Offering an expansion of Medicaid coverage will increase costs to already cash-strapped states, however. The ACA provides that the federal government will pay 100% of the costs for the expansion through 2016, with federal subsidies gradually decreasing to a minimum of 90%.
Under the Constitution’s Spending Clause, the federal government has the authority to provide federal funds to the states and, in return, require that states take certain action that the federal government could not ordinarily require. A prime example of this power of the purse is the federal government’s grant of highway funds to states in exchange for states enacting laws prohibiting the consumption of alcohol under age 21; states that choose not to enact those laws lose 5% of their highway dollars.
Although the federal government is permitted to apply this financial pressure, it is not permitted to enact a scheme that effectively compels states to comply with a federal program. Chief Justice Roberts wrote as follows regarding political accountability and potential insulation of federal officials who develop a scheme that states must enact:
Spending Clause programs do not pose this danger [of insulating political accountability] when a State has a legitimate choice whether to accept the federal conditions in exchange for federal funds. In such a situation, state officials can fairly be held politically accountable for choosing to accept or refuse the federal offer. But when the State has no choice, the Federal Government can achieve its objectives without accountability….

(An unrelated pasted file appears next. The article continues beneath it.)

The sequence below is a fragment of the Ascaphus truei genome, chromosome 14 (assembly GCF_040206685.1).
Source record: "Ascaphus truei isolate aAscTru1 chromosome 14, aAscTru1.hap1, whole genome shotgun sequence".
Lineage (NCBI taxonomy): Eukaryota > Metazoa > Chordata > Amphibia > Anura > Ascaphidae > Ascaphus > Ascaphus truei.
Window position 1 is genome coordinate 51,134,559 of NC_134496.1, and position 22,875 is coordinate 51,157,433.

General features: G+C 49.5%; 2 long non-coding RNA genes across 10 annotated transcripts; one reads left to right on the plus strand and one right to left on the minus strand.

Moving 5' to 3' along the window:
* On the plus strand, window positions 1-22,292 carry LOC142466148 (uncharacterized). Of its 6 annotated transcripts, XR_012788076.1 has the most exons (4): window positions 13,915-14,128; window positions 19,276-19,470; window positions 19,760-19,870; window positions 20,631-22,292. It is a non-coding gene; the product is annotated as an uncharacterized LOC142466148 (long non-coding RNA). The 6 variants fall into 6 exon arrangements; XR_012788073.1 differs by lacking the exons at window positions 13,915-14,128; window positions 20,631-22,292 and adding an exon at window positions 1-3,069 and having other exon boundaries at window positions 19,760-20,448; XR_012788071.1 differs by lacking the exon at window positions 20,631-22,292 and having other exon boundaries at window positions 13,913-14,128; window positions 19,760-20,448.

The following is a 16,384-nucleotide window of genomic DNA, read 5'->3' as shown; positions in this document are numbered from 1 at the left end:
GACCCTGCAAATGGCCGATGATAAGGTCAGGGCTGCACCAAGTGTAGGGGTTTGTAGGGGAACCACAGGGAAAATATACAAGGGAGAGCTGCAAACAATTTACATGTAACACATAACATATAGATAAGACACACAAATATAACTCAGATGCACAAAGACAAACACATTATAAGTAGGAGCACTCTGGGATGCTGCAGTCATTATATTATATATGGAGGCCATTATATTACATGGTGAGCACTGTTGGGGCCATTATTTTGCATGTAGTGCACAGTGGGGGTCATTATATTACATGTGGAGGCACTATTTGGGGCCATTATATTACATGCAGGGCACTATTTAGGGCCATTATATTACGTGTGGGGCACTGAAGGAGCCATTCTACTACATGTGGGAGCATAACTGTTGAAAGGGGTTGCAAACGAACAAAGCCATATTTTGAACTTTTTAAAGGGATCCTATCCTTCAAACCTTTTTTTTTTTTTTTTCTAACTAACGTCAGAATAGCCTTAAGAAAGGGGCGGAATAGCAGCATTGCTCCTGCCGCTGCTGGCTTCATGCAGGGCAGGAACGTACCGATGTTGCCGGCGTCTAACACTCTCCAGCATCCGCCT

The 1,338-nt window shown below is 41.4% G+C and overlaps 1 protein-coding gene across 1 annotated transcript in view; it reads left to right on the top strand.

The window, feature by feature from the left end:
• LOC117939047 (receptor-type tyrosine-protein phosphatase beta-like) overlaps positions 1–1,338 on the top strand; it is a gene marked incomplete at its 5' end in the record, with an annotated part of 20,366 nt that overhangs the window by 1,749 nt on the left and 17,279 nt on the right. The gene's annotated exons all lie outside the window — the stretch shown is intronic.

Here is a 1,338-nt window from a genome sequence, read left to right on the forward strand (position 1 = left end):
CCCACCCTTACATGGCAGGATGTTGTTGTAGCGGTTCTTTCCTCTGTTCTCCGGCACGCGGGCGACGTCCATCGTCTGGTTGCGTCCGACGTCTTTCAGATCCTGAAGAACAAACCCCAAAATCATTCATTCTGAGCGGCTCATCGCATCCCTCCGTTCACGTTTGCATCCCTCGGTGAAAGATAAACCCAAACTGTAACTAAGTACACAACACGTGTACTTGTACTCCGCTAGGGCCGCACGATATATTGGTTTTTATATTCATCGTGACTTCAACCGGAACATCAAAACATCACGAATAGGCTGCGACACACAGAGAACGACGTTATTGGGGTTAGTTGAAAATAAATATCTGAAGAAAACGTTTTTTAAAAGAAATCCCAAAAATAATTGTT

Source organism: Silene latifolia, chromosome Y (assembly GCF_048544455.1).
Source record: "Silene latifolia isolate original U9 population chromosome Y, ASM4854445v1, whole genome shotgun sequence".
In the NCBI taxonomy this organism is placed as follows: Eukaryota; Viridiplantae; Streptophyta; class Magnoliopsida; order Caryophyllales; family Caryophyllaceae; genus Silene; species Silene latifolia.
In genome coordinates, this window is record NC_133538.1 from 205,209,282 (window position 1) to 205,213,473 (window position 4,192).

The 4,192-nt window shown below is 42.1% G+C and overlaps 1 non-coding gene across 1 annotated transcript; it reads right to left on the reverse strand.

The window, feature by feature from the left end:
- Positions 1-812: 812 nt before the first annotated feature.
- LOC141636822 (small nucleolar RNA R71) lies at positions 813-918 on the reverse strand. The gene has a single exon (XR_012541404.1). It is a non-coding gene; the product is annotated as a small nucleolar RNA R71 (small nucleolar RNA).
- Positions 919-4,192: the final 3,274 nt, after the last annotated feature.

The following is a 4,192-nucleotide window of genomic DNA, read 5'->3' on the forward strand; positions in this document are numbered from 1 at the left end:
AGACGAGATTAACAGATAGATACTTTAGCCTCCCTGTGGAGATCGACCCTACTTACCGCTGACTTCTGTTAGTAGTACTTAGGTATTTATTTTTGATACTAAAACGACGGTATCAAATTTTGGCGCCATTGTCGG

The Court held that the Medicaid expansion scheme under the ACA went beyond overseeing the use of newly available federal funds to coercing the states in adopting the expansion. Roberts characterized the scheme as follows:
Instead of simply refusing to grant the new funds to States that will not accept the new conditions, Congress has also threatened the withhold those States’ existing Medicaid funds. The States claim that this threat serves no purpose other than to force unwilling States to sign up for the dramatic expansion in health care coverage effected by the Act.
Given the nature of the threat and the programs at issue here, we must agree.
In this case, the financial “inducement” Congress has chosen is much more than “relatively mild encouragement” — it is a gun to the head.
The bottom-line on the Court’s decision on the Medicaid expansion is that the federal government can still offer the program and require that states that accept the federal reimbursement for the program comply with conditions imposed by the federal government. What the federal government cannot do, however, is penalize states that choose not to participate in the expansion by taking away current levels of Medicaid funding.
So what are the real-world implications of this decision on health care providers? We’ll save that for future posts. In the meantime, check out our ACA Timeline.